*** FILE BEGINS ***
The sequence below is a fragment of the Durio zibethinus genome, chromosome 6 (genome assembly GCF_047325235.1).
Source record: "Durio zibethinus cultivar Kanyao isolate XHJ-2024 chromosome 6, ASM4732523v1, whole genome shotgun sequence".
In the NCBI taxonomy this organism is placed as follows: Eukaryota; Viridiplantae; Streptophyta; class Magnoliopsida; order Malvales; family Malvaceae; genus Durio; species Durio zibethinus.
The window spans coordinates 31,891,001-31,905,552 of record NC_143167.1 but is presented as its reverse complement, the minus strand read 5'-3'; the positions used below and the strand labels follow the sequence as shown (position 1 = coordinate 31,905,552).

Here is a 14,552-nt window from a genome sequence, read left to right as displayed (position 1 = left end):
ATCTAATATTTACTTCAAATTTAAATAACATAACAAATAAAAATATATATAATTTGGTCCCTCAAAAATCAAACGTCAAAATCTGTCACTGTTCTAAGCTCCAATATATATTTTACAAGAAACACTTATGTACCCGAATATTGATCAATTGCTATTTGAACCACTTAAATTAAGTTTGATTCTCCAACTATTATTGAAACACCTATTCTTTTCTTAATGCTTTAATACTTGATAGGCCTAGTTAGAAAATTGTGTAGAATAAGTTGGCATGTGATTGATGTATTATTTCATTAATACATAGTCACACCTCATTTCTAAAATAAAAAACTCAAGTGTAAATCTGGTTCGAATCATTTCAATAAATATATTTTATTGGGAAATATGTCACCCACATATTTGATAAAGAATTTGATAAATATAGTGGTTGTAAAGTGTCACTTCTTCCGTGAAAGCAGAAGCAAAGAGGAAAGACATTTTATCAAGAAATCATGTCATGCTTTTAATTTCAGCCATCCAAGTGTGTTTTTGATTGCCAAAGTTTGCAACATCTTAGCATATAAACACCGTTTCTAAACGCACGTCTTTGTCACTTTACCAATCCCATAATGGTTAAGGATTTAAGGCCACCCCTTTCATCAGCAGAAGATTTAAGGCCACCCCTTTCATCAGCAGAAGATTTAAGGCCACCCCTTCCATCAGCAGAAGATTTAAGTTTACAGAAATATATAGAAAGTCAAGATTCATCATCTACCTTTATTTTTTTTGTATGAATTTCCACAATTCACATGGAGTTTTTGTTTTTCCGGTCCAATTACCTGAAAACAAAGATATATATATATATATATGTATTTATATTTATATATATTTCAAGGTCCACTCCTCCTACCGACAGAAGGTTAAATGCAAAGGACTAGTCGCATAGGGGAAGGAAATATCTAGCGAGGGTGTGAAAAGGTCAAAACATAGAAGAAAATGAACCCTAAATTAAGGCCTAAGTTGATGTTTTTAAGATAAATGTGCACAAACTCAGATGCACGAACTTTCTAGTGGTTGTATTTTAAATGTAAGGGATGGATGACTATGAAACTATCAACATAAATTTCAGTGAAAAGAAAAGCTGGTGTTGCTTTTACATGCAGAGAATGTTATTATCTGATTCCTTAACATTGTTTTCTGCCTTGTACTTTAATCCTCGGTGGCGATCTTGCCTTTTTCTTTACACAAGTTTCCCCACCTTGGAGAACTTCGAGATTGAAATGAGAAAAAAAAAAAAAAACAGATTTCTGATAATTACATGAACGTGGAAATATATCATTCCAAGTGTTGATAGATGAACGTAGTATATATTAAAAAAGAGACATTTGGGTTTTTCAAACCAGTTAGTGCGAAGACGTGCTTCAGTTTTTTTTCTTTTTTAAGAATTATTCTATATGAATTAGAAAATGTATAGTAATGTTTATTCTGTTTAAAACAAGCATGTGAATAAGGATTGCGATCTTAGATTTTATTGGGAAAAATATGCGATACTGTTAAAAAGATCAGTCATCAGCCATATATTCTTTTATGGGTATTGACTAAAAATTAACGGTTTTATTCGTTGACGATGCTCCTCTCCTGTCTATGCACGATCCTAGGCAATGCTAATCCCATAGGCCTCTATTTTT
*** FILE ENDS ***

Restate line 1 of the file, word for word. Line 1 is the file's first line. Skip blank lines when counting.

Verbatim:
The sequence below is a fragment of the Durio zibethinus genome, chromosome 6 (genome assembly GCF_047325235.1).